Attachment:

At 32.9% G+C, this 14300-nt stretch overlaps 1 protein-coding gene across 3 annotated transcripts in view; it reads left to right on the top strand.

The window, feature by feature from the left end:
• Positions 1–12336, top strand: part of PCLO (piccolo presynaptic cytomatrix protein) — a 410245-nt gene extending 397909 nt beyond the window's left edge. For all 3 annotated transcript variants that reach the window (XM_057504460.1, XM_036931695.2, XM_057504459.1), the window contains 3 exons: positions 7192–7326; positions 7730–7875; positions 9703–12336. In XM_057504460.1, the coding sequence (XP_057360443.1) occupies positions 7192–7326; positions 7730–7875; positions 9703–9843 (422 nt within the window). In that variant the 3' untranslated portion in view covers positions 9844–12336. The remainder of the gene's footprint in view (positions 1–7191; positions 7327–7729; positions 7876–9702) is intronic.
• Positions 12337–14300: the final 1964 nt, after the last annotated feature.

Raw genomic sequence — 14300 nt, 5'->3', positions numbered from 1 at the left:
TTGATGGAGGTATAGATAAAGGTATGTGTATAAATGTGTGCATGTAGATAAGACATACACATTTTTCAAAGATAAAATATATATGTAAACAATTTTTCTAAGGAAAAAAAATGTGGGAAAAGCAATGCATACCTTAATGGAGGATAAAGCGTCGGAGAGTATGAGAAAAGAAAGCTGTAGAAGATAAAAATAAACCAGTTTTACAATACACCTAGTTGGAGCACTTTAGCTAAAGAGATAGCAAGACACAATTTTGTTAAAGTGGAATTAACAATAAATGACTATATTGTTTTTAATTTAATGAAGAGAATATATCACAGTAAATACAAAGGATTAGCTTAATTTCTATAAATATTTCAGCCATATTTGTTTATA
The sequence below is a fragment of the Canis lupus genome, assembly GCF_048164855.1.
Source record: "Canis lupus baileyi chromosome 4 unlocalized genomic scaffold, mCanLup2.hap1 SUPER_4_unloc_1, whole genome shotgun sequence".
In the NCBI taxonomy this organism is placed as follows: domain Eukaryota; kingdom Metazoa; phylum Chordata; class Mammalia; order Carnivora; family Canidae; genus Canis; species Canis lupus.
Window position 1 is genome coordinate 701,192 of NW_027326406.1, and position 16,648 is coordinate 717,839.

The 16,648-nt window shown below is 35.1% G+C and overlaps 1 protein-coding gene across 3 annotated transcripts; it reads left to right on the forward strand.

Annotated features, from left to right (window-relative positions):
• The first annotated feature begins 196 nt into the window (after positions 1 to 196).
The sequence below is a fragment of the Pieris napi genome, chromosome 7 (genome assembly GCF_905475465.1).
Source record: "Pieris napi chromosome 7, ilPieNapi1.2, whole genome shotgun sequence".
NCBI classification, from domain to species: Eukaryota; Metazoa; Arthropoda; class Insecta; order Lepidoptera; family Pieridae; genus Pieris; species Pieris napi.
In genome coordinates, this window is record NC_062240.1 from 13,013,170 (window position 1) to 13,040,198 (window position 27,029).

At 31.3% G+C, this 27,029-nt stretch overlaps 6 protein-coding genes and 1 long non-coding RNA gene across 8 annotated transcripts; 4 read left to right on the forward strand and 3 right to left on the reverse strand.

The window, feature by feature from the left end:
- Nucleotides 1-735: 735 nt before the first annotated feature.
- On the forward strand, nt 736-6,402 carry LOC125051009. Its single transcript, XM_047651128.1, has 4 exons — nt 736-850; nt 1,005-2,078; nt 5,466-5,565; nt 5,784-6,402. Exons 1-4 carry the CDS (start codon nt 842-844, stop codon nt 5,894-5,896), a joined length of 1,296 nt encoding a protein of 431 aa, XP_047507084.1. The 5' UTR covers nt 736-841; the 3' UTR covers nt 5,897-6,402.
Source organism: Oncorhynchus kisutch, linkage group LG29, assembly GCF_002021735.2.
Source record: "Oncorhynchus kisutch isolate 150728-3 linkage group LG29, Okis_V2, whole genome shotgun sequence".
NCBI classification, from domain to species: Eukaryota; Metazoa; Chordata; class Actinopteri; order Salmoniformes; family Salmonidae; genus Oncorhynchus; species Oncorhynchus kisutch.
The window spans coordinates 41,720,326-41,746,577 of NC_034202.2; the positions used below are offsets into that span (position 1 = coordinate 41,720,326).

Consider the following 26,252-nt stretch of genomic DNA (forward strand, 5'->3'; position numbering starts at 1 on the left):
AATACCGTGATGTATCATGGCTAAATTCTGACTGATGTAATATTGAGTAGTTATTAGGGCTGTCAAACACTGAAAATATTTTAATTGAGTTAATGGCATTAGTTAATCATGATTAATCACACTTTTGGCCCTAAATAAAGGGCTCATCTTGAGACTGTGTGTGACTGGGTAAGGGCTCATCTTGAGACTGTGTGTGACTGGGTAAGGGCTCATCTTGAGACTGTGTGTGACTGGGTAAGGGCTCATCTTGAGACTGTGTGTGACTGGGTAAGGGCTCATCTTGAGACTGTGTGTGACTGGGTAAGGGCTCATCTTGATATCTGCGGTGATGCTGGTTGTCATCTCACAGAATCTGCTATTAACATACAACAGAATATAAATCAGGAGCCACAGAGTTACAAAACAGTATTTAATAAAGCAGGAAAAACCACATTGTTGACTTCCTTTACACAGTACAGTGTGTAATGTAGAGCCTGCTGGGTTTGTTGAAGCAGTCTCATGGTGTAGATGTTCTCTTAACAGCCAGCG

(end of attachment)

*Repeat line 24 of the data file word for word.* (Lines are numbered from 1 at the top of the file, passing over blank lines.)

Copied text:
NCBI classification, from domain to species: Eukaryota; Metazoa; Chordata; class Actinopteri; order Salmoniformes; family Salmonidae; genus Oncorhynchus; species Oncorhynchus kisutch.